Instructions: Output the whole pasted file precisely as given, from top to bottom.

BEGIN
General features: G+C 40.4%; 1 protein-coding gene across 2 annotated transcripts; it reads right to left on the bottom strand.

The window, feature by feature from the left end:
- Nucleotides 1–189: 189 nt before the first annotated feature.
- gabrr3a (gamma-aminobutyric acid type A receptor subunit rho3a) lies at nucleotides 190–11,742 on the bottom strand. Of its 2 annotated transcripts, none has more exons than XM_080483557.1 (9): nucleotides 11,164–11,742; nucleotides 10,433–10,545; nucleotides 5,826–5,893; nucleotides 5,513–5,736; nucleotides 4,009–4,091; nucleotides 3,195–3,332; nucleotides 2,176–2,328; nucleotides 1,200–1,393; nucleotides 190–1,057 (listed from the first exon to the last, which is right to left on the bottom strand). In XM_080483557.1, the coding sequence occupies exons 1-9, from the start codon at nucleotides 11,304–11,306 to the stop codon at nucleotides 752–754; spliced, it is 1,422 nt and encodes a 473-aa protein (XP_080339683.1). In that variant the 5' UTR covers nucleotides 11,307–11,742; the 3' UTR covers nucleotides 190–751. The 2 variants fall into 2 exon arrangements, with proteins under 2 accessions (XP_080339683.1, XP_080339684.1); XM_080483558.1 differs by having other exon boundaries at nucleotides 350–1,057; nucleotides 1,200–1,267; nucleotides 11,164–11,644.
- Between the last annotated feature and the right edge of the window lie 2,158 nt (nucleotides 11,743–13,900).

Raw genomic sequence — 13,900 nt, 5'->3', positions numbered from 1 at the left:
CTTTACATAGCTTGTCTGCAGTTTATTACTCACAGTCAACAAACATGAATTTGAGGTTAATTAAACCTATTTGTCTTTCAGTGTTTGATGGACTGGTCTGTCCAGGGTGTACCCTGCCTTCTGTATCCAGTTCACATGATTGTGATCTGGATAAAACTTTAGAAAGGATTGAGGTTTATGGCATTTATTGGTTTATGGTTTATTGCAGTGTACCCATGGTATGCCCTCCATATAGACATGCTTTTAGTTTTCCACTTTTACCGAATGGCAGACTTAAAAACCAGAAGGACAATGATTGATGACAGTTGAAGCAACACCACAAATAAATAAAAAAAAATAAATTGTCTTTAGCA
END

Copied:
General features: G+C 40.4%; 1 protein-coding gene across 2 annotated transcripts; it reads right to left on the bottom strand.

The window, feature by feature from the left end:
- Nucleotides 1–189: 189 nt before the first annotated feature.
- gabrr3a (gamma-aminobutyric acid type A receptor subunit rho3a) lies at nucleotides 190–11,742 on the bottom strand. Of its 2 annotated transcripts, none has more exons than XM_080483557.1 (9): nucleotides 11,164–11,742; nucleotides 10,433–10,545; nucleotides 5,826–5,893; nucleotides 5,513–5,736; nucleotides 4,009–4,091; nucleotides 3,195–3,332; nucleotides 2,176–2,328; nucleotides 1,200–1,393; nucleotides 190–1,057 (listed from the first exon to the last, which is right to left on the bottom strand). In XM_080483557.1, the coding sequence occupies exons 1-9, from the start codon at nucleotides 11,304–11,306 to the stop codon at nucleotides 752–754; spliced, it is 1,422 nt and encodes a 473-aa protein (XP_080339683.1). In that variant the 5' UTR covers nucleotides 11,307–11,742; the 3' UTR covers nucleotides 190–751. The 2 variants fall into 2 exon arrangements, with proteins under 2 accessions (XP_080339683.1, XP_080339684.1); XM_080483558.1 differs by having other exon boundaries at nucleotides 350–1,057; nucleotides 1,200–1,267; nucleotides 11,164–11,644.
- Between the last annotated feature and the right edge of the window lie 2,158 nt (nucleotides 11,743–13,900).

Raw genomic sequence — 13,900 nt, 5'->3', positions numbered from 1 at the left:
CTTTACATAGCTTGTCTGCAGTTTATTACTCACAGTCAACAAACATGAATTTGAGGTTAATTAAACCTATTTGTCTTTCAGTGTTTGATGGACTGGTCTGTCCAGGGTGTACCCTGCCTTCTGTATCCAGTTCACATGATTGTGATCTGGATAAAACTTTAGAAAGGATTGAGGTTTATGGCATTTATTGGTTTATGGTTTATTGCAGTGTACCCATGGTATGCCCTCCATATAGACATGCTTTTAGTTTTCCACTTTTACCGAATGGCAGACTTAAAAACCAGAAGGACAATGATTGATGACAGTTGAAGCAACACCACAAATAAATAAAAAAAAATAAATTGTCTTTAGCA